A documentary film about a transgender woman in Hawaii that has received awards and won wide praise is being cited by a Republican congressman as a waste of government money and a reason to eliminate federal funding for public broadcasting.
President Donald Trump’s proposed budget calls for eliminating funding for CPB, which uses federal support to help fund National Public Radio and the Public Broadcasting Service. The administration also wants to cut all funding for the National Endowment for the Arts and the National Endowment for the Humanities.
IndieWire reported late last month that the CPB head heard “mostly support” from congressional members in attendance. But that was not the case with Harris, who in addition to dissing “Kumu Hina” also identified the documentaries “The New Black” and “Baby Mama High” as inappropriate for government funding.
“When you produce shows like ‘Kumu Hina,’ almost a third-of-a-million-dollar investment, or ‘Baby Mama High’ (which cost) $50,000 … I have to respond to people in my district … and in fact they would resent if I was publicly funding that,” Harris said.
Harris suggested that the CPB had a political agenda in supporting the films.
Stories About Women Of Color
“Kumu Hina,” released in 2014, chronicles a year in the life of Honolulu resident Hina Wong-Kalu, a Native Hawaiian mahu, or transgender person. As a kumu (“teacher” and “community leader”), Wong-Kalu uses traditional culture to inspire her students.
“Baby Mama High,” released in 2013, is about the large number of American Latina teens who become pregnant, while “The New Black,” released in 2013, explores the battle for marriage equality in African-American communities.
“I can’t explain to the people in my district why CPB invested $302,000 in ‘Kumu Hina,'” Harris said. “You give me the explanation, how I go to my constituents and say that was a good investment of their tax dollars. I’m in a highly Republican, conservative district.”
Last week, the directors of all three films — including Dean Hamer and Joe Wilson, who produced and directed “Kumu Hina” — issued a statement in response to Harris. They said the congressman unfairly attacked and mischaracterized their work.
“Each of these films focused on different stories about women of color in America,” they wrote. “We encourage viewers who appreciate seeing these and other stories of diverse, independent voices on public TV to contact their representatives. You may wish to tell Rep. Harris that you support the CPB by contacting him directly: https://harris.house.gov/contact-me.”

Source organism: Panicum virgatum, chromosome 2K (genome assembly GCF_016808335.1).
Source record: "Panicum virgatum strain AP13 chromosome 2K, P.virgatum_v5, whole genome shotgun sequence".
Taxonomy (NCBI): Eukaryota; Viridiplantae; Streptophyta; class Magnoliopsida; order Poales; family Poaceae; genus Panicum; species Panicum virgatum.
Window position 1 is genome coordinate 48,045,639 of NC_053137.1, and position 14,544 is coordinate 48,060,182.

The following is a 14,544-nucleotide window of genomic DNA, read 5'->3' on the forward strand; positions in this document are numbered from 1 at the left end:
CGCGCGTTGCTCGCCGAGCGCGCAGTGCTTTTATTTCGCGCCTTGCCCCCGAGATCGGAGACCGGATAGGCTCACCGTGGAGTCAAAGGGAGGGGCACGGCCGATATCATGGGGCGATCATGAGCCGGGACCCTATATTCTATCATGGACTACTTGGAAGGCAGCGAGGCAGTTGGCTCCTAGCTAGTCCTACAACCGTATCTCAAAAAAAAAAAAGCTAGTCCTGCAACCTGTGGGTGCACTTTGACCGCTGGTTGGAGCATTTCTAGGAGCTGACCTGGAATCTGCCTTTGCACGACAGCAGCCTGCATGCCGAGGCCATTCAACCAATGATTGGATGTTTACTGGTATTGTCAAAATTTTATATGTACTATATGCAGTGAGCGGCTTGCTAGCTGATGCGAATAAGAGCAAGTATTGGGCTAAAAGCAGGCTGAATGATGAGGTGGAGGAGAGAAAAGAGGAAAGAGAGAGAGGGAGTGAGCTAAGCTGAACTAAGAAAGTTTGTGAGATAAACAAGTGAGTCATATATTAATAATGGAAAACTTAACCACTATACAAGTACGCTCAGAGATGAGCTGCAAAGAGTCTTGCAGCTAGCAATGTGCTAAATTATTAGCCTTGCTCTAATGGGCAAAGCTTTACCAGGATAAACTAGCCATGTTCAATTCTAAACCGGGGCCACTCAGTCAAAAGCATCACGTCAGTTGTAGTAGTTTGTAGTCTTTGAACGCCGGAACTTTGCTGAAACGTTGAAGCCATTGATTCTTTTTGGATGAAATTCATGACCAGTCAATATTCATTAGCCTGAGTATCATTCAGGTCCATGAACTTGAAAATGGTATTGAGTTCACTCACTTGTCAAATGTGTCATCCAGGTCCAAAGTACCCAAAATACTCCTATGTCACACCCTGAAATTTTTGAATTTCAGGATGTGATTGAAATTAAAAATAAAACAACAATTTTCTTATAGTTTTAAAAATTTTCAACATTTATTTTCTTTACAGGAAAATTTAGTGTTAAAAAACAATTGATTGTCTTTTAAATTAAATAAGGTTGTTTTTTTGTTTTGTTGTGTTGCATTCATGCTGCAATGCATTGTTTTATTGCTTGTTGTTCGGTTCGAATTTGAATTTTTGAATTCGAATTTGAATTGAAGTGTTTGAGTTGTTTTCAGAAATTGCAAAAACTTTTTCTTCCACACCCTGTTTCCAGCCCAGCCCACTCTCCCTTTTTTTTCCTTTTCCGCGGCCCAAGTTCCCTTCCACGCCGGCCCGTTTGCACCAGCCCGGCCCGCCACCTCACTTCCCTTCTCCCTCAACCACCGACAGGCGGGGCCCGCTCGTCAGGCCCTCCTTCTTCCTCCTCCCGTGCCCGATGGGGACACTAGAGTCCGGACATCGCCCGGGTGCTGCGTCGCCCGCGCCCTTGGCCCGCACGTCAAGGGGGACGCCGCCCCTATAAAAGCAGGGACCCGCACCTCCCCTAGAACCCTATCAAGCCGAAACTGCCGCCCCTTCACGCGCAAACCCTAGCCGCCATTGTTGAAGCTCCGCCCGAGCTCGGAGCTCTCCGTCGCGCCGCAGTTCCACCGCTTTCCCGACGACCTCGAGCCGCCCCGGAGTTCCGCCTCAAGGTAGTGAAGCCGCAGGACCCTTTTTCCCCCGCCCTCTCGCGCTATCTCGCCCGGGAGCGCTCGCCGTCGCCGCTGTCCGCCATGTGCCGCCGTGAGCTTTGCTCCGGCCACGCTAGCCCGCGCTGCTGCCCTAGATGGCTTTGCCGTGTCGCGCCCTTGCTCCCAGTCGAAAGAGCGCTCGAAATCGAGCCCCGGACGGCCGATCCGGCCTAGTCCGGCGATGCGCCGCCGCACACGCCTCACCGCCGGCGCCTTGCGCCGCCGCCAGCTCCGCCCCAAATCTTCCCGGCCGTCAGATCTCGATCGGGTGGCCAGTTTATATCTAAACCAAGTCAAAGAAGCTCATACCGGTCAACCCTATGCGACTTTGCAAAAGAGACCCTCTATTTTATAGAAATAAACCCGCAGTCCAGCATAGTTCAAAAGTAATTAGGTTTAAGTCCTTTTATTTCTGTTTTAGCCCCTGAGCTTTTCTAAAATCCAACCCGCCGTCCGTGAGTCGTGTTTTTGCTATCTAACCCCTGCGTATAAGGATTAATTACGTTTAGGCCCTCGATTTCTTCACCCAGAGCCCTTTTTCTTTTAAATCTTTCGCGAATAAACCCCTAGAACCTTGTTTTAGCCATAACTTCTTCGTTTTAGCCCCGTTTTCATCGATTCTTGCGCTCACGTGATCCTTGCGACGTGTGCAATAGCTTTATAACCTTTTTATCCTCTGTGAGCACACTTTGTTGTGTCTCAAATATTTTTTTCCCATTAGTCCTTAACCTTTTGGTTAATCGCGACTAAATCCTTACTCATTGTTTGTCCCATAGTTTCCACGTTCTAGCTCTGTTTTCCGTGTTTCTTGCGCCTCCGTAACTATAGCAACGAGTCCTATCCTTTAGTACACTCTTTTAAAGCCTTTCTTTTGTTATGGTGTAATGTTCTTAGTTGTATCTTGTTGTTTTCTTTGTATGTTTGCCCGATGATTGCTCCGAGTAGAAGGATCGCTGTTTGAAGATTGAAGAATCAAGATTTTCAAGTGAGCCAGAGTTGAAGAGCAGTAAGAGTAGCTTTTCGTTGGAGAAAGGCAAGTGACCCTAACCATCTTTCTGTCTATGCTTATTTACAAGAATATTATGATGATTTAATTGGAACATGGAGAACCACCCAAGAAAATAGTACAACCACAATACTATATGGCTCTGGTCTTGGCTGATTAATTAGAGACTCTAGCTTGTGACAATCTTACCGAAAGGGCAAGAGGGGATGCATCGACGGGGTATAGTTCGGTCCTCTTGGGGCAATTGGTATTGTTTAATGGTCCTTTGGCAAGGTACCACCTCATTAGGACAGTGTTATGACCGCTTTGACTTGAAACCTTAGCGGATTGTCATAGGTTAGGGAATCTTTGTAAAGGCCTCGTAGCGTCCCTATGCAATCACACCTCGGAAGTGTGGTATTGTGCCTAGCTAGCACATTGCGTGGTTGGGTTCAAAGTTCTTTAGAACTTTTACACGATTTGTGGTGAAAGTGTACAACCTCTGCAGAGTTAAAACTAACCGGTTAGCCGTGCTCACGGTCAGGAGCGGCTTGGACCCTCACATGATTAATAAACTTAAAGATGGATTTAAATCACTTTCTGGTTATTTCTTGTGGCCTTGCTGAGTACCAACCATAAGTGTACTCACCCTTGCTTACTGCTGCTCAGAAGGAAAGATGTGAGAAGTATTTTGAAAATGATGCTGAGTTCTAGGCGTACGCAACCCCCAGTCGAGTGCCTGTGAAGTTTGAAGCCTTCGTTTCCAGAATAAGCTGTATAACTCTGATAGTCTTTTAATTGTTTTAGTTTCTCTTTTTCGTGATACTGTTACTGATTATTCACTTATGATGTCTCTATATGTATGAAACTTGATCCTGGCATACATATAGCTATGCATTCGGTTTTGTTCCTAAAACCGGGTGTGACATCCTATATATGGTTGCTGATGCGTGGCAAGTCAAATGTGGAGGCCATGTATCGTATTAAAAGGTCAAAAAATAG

Hamer and Wilson, who live on Oahu’s North Shore, rejected Harris’ notion of a subversive agenda for the films.
In addition to national broadcast on “Independent Lens,” Wilson said, the Hawaii film “remains available for classroom use in public schools, colleges and universities across the country, being used primarily to help students training to become teachers deepen their understanding of diversity and inclusion.”
Said Hamer: “I think the only agenda behind ‘Kumu Hina’ is to let people know the true meaning of aloha, and to educate students about the real history of Hawaii.”
Hamer said that PBS plays an important role in Hawaii because the islands are isolated from the rest of the United States.
He noted that Wong-Kalu, commonly known as Hina, is now teaching cultural empowerment at the Oahu Community Correctional Center and the Halawa Correctional Facility. Native Hawaiians are disproportionately represented in the jail and prison populations.
Wilson said this about Harris’s criticism:
The thing that we don’t want to be missed in this little kerfuffle is the way in which these inflammatory attacks, even when seemingly isolated or ineffective, are in their aggregate aimed at undermining public confidence in, and thereby support for, our public media, a unique outlet that helps to ensure that the full diversity of our communities are included in national conversations on the most important issues of the day, regardless of commercial appeal.
He added, “Such attacks also divert attention from the educational value added by CPB’s relatively small investments in the production of content that would likely otherwise not see the light of day.”
According to its website, CBP has “been the steward of the federal government’s investment in public broadcasting and the largest single source of funding for public radio, television, and related online and mobile services” since 1968.
CPB estimates that about $1.35 per American is spent per year to provide “essential operational support for the nearly 1,500 locally-owned and -operated public television and radio stations, which reach virtually every household in the country.”
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The organization’s total funding request for fiscal year 2018 is $445 million, with most of it going to public television and radio stations and programming.
Many of those groups have other funding support — for example, funding from CPB makes up less than 1 percent of NPR’s annual operating budget.